Click here to donate
About us


Book Review:
The Haiti Experiment by Hugh Locke
from Karen Gridley

Haiti Experiment

The Haiti Experiment by Hugh Locke (Hawkeye Publishers, 2012; $14.99).

Author High Locke is an old friend of Ecology Action, having collaborated with us in 1989 on the writing and publication of Man of the Trees, The Selected Writings of Richard St. Barbe Baker.

After years of working on the administrative and policy side of humanitarian service, Hugh Locke decided to place himself in the field, to try out his own set of skills and values. He teams up with a Haitian celebrity, hip hop musician Wyclef Jean, and together they form a non-profit called Yéle Haiti, which captures the imagination of the Haitian population because of its adulation for native son Wyclef, returned to help his people.

Early in the book, Locke provides the reader with a concise account of the tortuous and tortured history of Haiti, this half island in the Caribbean that was once a rich country with a lush tropical forest, but has now devolved into the poorest nation in the Western hemisphere, with a nominally functioning government, a demoralized population and a host of donor agencies doing their own thing.

Locke traces the success of Yéle Haiti's projects amidst the broken structure of Haiti society, as they implement programs for food distribution, school and educational improvements, and even a successful garbage collection campaign.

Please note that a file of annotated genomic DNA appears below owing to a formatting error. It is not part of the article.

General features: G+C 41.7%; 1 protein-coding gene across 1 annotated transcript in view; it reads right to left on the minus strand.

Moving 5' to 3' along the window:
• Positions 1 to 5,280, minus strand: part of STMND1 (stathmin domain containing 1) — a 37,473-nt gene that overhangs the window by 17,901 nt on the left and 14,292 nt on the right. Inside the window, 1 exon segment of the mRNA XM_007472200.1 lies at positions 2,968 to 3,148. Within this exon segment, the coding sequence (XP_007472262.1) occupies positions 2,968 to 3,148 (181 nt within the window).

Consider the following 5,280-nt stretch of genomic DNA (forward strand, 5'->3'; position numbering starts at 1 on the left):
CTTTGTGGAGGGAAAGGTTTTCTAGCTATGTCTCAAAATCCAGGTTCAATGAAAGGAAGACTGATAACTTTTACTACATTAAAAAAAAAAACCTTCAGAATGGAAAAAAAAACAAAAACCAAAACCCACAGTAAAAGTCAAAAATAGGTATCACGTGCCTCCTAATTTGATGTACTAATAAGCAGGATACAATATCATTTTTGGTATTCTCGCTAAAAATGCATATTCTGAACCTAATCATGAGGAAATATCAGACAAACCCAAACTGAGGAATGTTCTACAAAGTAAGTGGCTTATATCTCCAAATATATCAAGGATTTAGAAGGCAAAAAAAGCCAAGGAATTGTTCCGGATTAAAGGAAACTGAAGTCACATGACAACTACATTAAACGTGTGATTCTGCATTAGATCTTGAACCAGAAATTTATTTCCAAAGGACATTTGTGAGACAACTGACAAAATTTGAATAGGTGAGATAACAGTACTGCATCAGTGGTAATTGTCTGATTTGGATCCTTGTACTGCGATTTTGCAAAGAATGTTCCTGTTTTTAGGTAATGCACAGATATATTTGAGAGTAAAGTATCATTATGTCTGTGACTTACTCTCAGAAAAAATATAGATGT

The author offers a clear analysis of how the industrial food system and Free Trade Agreements have sacrificed local small farmers in favor of cheaper food imports from rich nations. This model has failed spectacularly in Haiti, which went from being largely self-sufficient in producing its own food in the mid-1980s to now importing 58% of the food it consumes. Locke finds it unbelievable, and unacceptable, that none of the billions of dollars spent on Haiti before and after the earthquake have gone to increase local food production or to assist local small-scale farmers. The sorry state of the country's agricultural sector was matched by a decrease in tree cover, with only 2% remaining by 2008. Every major storm sends water cascading down denuded hillsides and creating flood conditions.

It's at this point that Locke sets in motion a new NGO called the Smallholder Farmers Alliance, with the backing of an environmentally responsible corporation and a Haitian agronomist. Together they devise a way to engage existing farmer associations to "pay" farmers to plant and maintain a certain number of trees on their land in exchange for improved seeds, tools and training, which helps the farmers increase crop yields. The Smallholder Farmers Alliance manages its own nurseries and seed bank, thus ensuring a self-sufficient system.

Locke's strategies for development, and his proposals to explore a new model of development assistance, are sophisticated and based on a participatory model, utilizing local farmers to implement and "own " the programs to ensure continuity over time.

Kudos to a good writer and a savvy development worker who is undertaking a daunting but much-needed task: land reclamation in Haiti, a goal St. Barbe Baker would surely be smiling upon.

top | Newsletter Home | Article Index | Archive

Please donate $40 to our 40th Anniversary Fundraiser! Click here to donate!